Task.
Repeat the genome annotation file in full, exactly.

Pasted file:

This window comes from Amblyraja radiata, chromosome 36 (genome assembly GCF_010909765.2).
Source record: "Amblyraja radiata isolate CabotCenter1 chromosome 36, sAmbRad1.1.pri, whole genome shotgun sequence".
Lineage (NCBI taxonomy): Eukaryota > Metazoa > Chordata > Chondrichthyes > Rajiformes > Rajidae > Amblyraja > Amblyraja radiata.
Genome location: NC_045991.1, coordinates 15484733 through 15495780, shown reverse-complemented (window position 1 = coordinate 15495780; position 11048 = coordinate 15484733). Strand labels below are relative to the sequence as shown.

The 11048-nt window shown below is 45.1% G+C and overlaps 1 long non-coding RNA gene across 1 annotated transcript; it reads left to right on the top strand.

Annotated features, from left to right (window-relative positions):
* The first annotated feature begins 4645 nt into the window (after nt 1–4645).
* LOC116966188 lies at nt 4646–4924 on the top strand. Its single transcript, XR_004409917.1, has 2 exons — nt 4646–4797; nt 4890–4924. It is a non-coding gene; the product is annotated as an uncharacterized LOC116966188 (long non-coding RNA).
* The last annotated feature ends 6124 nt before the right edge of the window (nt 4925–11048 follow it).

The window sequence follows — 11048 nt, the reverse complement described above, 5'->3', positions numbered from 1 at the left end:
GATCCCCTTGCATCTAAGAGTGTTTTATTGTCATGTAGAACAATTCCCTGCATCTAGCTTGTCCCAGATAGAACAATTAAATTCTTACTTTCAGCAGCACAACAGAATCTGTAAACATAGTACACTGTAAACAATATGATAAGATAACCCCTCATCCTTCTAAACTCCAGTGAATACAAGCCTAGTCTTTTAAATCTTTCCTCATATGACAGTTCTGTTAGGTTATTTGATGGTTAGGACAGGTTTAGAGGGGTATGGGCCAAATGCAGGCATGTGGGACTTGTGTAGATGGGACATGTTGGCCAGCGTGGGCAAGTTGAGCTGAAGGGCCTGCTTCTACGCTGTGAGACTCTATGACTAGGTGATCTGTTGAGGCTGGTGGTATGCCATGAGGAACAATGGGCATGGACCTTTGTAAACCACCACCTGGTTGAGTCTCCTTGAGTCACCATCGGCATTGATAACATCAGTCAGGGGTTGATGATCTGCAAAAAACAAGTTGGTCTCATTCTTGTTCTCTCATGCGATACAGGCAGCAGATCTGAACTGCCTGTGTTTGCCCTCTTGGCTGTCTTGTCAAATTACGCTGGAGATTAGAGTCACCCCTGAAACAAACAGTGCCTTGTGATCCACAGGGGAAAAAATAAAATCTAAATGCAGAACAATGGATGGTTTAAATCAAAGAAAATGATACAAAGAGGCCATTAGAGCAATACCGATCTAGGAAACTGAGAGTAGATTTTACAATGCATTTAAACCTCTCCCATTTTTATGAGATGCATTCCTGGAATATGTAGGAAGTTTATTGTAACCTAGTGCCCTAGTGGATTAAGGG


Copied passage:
This window comes from Amblyraja radiata, chromosome 36 (genome assembly GCF_010909765.2).
Source record: "Amblyraja radiata isolate CabotCenter1 chromosome 36, sAmbRad1.1.pri, whole genome shotgun sequence".
Lineage (NCBI taxonomy): Eukaryota > Metazoa > Chordata > Chondrichthyes > Rajiformes > Rajidae > Amblyraja > Amblyraja radiata.
Genome location: NC_045991.1, coordinates 15484733 through 15495780, shown reverse-complemented (window position 1 = coordinate 15495780; position 11048 = coordinate 15484733). Strand labels below are relative to the sequence as shown.

The 11048-nt window shown below is 45.1% G+C and overlaps 1 long non-coding RNA gene across 1 annotated transcript; it reads left to right on the top strand.

Annotated features, from left to right (window-relative positions):
* The first annotated feature begins 4645 nt into the window (after nt 1–4645).
* LOC116966188 lies at nt 4646–4924 on the top strand. Its single transcript, XR_004409917.1, has 2 exons — nt 4646–4797; nt 4890–4924. It is a non-coding gene; the product is annotated as an uncharacterized LOC116966188 (long non-coding RNA).
* The last annotated feature ends 6124 nt before the right edge of the window (nt 4925–11048 follow it).

The window sequence follows — 11048 nt, the reverse complement described above, 5'->3', positions numbered from 1 at the left end:
GATCCCCTTGCATCTAAGAGTGTTTTATTGTCATGTAGAACAATTCCCTGCATCTAGCTTGTCCCAGATAGAACAATTAAATTCTTACTTTCAGCAGCACAACAGAATCTGTAAACATAGTACACTGTAAACAATATGATAAGATAACCCCTCATCCTTCTAAACTCCAGTGAATACAAGCCTAGTCTTTTAAATCTTTCCTCATATGACAGTTCTGTTAGGTTATTTGATGGTTAGGACAGGTTTAGAGGGGTATGGGCCAAATGCAGGCATGTGGGACTTGTGTAGATGGGACATGTTGGCCAGCGTGGGCAAGTTGAGCTGAAGGGCCTGCTTCTACGCTGTGAGACTCTATGACTAGGTGATCTGTTGAGGCTGGTGGTATGCCATGAGGAACAATGGGCATGGACCTTTGTAAACCACCACCTGGTTGAGTCTCCTTGAGTCACCATCGGCATTGATAACATCAGTCAGGGGTTGATGATCTGCAAAAAACAAGTTGGTCTCATTCTTGTTCTCTCATGCGATACAGGCAGCAGATCTGAACTGCCTGTGTTTGCCCTCTTGGCTGTCTTGTCAAATTACGCTGGAGATTAGAGTCACCCCTGAAACAAACAGTGCCTTGTGATCCACAGGGGAAAAAATAAAATCTAAATGCAGAACAATGGATGGTTTAAATCAAAGAAAATGATACAAAGAGGCCATTAGAGCAATACCGATCTAGGAAACTGAGAGTAGATTTTACAATGCATTTAAACCTCTCCCATTTTTATGAGATGCATTCCTGGAATATGTAGGAAGTTTATTGTAACCTAGTGCCCTAGTGGATTAAGGG